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Bank of Canada more cautious on pace of hikes, Canadian dollar hits 18-month low

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OTTAWA (Reuters) - The Bank of Canada kept interest rates on hold on Wednesday as expected and suggested the pace of future hikes could be more gradual, pushing the Canadian dollar down to an 18-month low and slashing market expectations of another increase next month.

The central bank, which has lifted rates fives times since July 2017 as the economy strengthens and reaches capacity, repeated that more monetary tightening would be needed to help meet its 2.0 percent inflation target.

But it noted downward revisions by Statistics Canada to growth figures, together with recent macroeconomic developments, “indicate there may be additional room for non-inflationary growth.” This is a sign the economy might not be as close to capacity as previously thought.

The Canadian dollar fell sharply and at one point was trading at C$1.3399, or 74.63 U.S. cents - the lowest since June 2017 - down from C$1.3275 to the greenback, or 75.33 U.S. cents.

As recently as last month markets had fully priced in another rate increase on Jan. 9. Since then, prices for oil - one of Canada’s biggest exports - have fallen, and recent data showed the economy shrank in September.

Chances of a hike in January slumped from about 60 percent before the data to 36 percent, the overnight index swaps market indicated.

“The next move should be higher. But I think this clearly lengthens the time frame that should reduce the odds of a January hike substantially,” said Andrew Kelvin, senior rates strategist at TD Securities.

The bank’s overnight interest rate stays at 1.75 percent, still well below the “neutral” rate of 2.5-3.5 percent where monetary policy is neither stimulative or accommodative.

“Governing Council continues to judge that the policy interest rate will need to rise into a neutral range to achieve the inflation target,” said the bank, predicting inflation in coming months will ease more than previously forecast as gasoline prices fall.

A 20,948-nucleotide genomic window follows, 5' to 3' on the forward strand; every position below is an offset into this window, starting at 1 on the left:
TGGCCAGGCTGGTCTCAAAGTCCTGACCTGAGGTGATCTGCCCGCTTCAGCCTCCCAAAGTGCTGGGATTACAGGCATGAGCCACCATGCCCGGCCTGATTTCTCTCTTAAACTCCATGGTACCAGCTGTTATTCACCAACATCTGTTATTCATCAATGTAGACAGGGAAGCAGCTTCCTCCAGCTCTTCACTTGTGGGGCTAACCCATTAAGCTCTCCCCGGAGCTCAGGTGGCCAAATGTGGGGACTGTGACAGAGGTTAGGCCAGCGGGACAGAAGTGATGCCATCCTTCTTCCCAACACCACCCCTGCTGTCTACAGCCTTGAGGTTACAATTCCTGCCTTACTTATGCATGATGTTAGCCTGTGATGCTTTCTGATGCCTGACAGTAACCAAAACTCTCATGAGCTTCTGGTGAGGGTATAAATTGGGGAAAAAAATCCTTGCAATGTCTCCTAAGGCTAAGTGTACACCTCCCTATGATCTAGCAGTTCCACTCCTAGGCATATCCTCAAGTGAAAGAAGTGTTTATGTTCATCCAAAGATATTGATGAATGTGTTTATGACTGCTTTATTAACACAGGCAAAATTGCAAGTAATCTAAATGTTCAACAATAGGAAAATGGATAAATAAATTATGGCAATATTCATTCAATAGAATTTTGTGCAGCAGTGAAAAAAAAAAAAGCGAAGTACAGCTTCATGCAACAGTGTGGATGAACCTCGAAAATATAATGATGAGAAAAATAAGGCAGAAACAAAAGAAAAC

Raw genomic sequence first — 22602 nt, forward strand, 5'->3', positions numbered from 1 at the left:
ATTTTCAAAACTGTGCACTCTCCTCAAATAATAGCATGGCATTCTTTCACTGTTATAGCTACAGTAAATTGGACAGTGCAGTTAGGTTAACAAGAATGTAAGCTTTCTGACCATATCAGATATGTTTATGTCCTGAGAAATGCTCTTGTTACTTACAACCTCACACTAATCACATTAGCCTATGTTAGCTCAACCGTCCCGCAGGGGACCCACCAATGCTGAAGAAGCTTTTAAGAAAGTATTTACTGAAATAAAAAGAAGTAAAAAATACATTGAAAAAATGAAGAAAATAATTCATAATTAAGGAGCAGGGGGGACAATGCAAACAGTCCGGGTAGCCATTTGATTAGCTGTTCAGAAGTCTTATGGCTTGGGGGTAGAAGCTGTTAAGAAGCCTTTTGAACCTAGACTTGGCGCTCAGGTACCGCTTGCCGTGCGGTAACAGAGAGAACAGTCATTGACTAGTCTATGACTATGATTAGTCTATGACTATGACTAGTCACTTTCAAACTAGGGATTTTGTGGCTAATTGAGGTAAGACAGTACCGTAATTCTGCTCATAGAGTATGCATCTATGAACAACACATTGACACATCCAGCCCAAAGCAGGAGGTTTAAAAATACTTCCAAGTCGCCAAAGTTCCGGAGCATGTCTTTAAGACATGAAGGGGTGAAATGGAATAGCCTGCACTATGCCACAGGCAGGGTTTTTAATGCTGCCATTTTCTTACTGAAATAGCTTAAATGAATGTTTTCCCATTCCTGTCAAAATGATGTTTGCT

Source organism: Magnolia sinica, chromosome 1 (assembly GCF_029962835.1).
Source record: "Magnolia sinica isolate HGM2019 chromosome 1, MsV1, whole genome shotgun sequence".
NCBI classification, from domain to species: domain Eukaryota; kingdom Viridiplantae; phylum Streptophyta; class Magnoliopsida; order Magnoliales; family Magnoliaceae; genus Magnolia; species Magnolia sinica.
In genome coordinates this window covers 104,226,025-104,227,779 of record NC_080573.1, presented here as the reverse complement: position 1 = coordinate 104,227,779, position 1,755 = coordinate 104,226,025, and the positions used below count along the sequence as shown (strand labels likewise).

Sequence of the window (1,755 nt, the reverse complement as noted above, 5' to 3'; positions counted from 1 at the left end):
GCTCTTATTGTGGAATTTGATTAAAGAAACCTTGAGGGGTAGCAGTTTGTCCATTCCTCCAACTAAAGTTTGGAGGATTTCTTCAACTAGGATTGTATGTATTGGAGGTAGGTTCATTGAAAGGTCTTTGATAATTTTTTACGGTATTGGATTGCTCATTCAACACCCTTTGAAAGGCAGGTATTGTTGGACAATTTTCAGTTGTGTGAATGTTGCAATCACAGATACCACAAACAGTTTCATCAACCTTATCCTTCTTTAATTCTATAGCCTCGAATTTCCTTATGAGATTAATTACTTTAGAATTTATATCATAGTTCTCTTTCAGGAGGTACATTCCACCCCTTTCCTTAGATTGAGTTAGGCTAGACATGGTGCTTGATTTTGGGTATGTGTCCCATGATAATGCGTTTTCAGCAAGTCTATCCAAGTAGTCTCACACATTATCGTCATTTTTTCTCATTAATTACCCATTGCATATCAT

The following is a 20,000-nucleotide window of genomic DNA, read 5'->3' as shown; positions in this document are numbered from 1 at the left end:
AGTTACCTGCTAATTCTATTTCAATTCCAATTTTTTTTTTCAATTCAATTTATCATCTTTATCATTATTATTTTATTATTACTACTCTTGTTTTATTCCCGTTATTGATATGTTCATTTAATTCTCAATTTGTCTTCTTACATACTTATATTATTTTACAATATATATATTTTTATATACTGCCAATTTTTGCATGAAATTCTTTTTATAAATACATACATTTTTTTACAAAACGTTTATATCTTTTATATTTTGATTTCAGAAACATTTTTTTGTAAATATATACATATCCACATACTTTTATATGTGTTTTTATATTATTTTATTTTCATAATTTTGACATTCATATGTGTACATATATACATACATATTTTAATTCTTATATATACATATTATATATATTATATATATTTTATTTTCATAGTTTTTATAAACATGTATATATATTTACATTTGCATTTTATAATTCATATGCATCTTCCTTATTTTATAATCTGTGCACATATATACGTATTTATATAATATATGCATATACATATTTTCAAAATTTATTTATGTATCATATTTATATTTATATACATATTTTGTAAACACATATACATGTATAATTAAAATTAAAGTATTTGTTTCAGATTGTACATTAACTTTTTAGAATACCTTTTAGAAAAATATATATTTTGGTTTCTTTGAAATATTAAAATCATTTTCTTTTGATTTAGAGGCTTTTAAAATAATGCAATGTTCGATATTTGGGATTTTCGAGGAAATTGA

The appropriate pace of future hikes would depend on the effect of higher rates on consumption and housing, global trade developments, the oil price shock, the evolution of business investment “and the Bank’s assessment of the economy’s capacity”, it added.

The bank “will reassess all of these factors” in projections for the economy that it is due to release on Jan. 9, it added.

Bank of Canada Governor Stephen Poloz is due to give a speech on Thursday in Toronto to provide more details about the bank’s thinking.

“I think longer run, they’re still committed to getting back toward a neutral policy rate, but they’re inserting some pause language along that path, that tamps down the expectations for a January hike,” said Derek Holt, vice president of capital market economics at Scotiabank.

The central bank said the Canadian economy had grown in line with expectations in the third quarter but data suggested less momentum going into the fourth quarter.

Weaker oil prices and associated production cutbacks mean activity in the energy sector is set to be materially weaker than expected.

Additional reporting by Fergal Smith, Allison Martell and Nichola Saminather in Toronto; Editing by Jonathan Oatis

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